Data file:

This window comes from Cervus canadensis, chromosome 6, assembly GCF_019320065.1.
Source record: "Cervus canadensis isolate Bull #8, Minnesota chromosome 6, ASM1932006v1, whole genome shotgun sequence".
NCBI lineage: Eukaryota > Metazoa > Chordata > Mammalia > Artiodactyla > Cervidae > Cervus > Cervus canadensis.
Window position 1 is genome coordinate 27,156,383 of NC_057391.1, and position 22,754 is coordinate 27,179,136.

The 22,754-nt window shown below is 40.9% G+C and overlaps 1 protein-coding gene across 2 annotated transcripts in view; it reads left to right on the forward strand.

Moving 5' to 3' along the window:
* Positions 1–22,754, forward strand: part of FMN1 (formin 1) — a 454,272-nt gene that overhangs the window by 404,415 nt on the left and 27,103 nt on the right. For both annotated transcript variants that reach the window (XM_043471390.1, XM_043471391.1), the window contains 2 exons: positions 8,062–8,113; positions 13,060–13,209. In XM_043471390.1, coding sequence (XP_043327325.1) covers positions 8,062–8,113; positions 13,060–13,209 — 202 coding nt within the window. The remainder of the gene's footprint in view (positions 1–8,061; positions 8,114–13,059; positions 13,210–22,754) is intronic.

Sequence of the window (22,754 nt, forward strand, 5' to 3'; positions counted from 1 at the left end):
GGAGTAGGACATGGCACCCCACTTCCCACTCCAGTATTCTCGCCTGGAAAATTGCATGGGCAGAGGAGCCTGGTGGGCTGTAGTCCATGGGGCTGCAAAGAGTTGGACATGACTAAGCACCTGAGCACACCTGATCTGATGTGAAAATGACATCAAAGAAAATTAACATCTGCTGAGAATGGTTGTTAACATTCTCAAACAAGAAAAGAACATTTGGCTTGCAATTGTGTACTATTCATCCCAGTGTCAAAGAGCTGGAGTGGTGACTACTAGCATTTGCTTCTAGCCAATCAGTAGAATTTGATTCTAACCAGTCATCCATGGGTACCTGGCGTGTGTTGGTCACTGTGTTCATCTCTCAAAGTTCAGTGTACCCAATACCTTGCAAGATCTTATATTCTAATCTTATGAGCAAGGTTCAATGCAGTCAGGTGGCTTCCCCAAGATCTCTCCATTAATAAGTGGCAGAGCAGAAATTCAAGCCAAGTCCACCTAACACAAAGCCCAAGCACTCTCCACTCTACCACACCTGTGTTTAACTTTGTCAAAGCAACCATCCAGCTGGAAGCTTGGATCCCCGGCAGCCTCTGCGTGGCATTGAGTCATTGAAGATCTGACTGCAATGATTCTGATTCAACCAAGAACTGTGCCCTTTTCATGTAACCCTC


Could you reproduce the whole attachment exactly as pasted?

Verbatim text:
This window comes from Cervus canadensis, chromosome 6, assembly GCF_019320065.1.
Source record: "Cervus canadensis isolate Bull #8, Minnesota chromosome 6, ASM1932006v1, whole genome shotgun sequence".
NCBI lineage: Eukaryota > Metazoa > Chordata > Mammalia > Artiodactyla > Cervidae > Cervus > Cervus canadensis.
Window position 1 is genome coordinate 27,156,383 of NC_057391.1, and position 22,754 is coordinate 27,179,136.

The 22,754-nt window shown below is 40.9% G+C and overlaps 1 protein-coding gene across 2 annotated transcripts in view; it reads left to right on the forward strand.

Moving 5' to 3' along the window:
* Positions 1–22,754, forward strand: part of FMN1 (formin 1) — a 454,272-nt gene that overhangs the window by 404,415 nt on the left and 27,103 nt on the right. For both annotated transcript variants that reach the window (XM_043471390.1, XM_043471391.1), the window contains 2 exons: positions 8,062–8,113; positions 13,060–13,209. In XM_043471390.1, coding sequence (XP_043327325.1) covers positions 8,062–8,113; positions 13,060–13,209 — 202 coding nt within the window. The remainder of the gene's footprint in view (positions 1–8,061; positions 8,114–13,059; positions 13,210–22,754) is intronic.

Sequence of the window (22,754 nt, forward strand, 5' to 3'; positions counted from 1 at the left end):
GGAGTAGGACATGGCACCCCACTTCCCACTCCAGTATTCTCGCCTGGAAAATTGCATGGGCAGAGGAGCCTGGTGGGCTGTAGTCCATGGGGCTGCAAAGAGTTGGACATGACTAAGCACCTGAGCACACCTGATCTGATGTGAAAATGACATCAAAGAAAATTAACATCTGCTGAGAATGGTTGTTAACATTCTCAAACAAGAAAAGAACATTTGGCTTGCAATTGTGTACTATTCATCCCAGTGTCAAAGAGCTGGAGTGGTGACTACTAGCATTTGCTTCTAGCCAATCAGTAGAATTTGATTCTAACCAGTCATCCATGGGTACCTGGCGTGTGTTGGTCACTGTGTTCATCTCTCAAAGTTCAGTGTACCCAATACCTTGCAAGATCTTATATTCTAATCTTATGAGCAAGGTTCAATGCAGTCAGGTGGCTTCCCCAAGATCTCTCCATTAATAAGTGGCAGAGCAGAAATTCAAGCCAAGTCCACCTAACACAAAGCCCAAGCACTCTCCACTCTACCACACCTGTGTTTAACTTTGTCAAAGCAACCATCCAGCTGGAAGCTTGGATCCCCGGCAGCCTCTGCGTGGCATTGAGTCATTGAAGATCTGACTGCAATGATTCTGATTCAACCAAGAACTGTGCCCTTTTCATGTAACCCTC